Bumgarner Confident As Giants’ Spring Training Begins
SCOTTSDALE, Ariz. (AP) — He was called up to the San Francisco Giants in the middle of the 2010 season and was a major contributor to the team’s drive to the World Series championship.
Catcher Buster Posey had an amazing season.
But the description also fits pitcher Madison Bumgarner.
The left-hander was summoned from Triple-A Fresno on June 26, about a month after Posey, and went on to post a 7-6 record with a 3.00 earned-run average in 18 starts. He gave up three hits in eight shutout innings against Texas to win Game 4 of the World Series.
Now he is back in the Giants’ camp. Part of him is the same as he was a year ago when he was a wide-eyed, 20-year-old, never taking anything for granted, and part of him is much more confident.
“I still have the same attitude. I’m not expecting anything to be handed to me. I’m going to have to work for everything I get,” Bumgarner said before taking the field at Scottsdale Stadium on Tuesday, the team’s first day of workouts for pitchers and catchers.
A year ago, Bumgarner threw amid much fanfare in camp and was thought to be a lock for the starting rotation. It didn’t happen. The death of his sister took an emotional toll and physically his velocity wasn’t where it needed to be.
“Last spring, everybody expected him to make the club, but we decided he wasn’t quite ready,” said Giants manager Bruce Bochy. “But we brought him up and he was ready.
“He did an incredible job, gave us a shot in the arm, particularly down the stretch. He wasn’t even 21 (when he was called up), but he was mature way beyond his years.”
Bumgarner is expected to be part of a rotation that could have Bochy using three left-handers in a row — Bumgarner, Jonathan Sanchez and Barry Zito. Bochy said Tuesday that he would have no problem with that.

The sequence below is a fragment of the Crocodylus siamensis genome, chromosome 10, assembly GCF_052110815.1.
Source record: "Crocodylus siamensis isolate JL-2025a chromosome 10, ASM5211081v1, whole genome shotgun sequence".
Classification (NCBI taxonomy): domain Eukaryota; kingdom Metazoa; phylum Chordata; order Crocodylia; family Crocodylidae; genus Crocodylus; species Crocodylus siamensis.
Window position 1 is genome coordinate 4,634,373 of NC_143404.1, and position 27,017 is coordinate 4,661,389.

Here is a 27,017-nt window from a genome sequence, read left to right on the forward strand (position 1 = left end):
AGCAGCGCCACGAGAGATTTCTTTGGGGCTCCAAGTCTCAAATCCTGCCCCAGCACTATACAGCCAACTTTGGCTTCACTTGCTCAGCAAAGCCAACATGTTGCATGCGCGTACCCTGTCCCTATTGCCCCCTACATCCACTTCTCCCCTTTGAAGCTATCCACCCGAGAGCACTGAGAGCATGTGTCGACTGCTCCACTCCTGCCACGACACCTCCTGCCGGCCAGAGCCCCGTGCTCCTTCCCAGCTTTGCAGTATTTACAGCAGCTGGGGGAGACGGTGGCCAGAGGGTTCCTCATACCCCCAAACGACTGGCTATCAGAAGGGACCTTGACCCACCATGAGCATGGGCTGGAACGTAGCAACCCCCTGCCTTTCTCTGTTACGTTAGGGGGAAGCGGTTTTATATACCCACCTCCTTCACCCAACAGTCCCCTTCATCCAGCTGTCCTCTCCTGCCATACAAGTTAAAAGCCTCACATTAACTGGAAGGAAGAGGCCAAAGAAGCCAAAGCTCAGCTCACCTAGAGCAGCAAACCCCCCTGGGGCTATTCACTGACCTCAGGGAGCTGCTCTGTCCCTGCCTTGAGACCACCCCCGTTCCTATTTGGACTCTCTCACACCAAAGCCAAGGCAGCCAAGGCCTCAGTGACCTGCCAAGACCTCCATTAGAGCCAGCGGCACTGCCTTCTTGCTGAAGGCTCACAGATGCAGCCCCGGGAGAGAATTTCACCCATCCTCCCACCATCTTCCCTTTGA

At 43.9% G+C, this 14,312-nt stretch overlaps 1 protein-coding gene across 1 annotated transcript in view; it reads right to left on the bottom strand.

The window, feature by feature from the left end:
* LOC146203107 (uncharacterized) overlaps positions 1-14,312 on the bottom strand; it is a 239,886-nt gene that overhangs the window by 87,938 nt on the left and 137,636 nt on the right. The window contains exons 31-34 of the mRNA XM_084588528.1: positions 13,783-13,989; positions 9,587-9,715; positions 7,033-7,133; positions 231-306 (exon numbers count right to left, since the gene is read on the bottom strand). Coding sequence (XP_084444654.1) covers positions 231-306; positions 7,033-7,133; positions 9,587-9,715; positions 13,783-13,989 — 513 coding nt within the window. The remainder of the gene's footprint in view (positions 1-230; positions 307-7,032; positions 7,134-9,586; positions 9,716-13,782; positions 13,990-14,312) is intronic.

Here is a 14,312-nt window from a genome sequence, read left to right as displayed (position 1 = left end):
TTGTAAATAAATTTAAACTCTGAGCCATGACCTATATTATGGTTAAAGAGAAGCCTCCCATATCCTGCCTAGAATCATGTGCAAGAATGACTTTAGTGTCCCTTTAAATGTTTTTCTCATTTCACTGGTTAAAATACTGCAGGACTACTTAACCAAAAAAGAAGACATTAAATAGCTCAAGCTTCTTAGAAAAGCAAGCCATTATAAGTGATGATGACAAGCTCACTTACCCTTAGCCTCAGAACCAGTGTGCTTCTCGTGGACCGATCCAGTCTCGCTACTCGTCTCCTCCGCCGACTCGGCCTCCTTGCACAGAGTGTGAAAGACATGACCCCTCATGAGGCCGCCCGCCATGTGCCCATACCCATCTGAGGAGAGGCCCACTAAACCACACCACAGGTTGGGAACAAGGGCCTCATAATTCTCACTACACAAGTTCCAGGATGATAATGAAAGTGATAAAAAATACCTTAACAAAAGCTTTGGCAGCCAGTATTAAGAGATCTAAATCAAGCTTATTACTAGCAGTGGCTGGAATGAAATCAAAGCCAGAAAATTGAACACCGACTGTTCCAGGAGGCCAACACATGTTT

Even at this early stage, Bumgarner’s pitches are buzzing toward the plate with greater consistency. Part of that has come with fine-tuning his mechanics with pitching coach Dave Righetti and part of it has come through working with Posey on a regular basis.
Bumgarner also worked with Posey in Fresno, and the transition was smooth when he joined the big club.
Posey, who went on to earn the National League Rookie of the Year award, “has always been able to see what I am doing, good or bad and come and tell me if I need to make a change. We are almost always on the same page,” Bumgarner said.
The memory of the World Series is fresh in Bumgarner’s mind.
“At the time it was happening, it was really surreal,” he said. “To be a part of it as it was happening, experiencing it, was really amazing.”
NOTES: Posey’s magic carried over from 2010. In his first swing, he sent the ball over the fence. Bochy’s advice? “Don’t peak too early.” … Infielder Pablo Sandoval has shown up early for work on his own and looks to be considerably lighter than the 260 or so pounds he played at last season. … Outfielders Cody Ross, Pat Burrell and Nate Schierholtz are working on their own, as are infielders Freddy Sanchez, Travis Ishikawa and Emmanuel Burriss.
(Copyright 2011 by The Associated Press. All Rights Reserved.)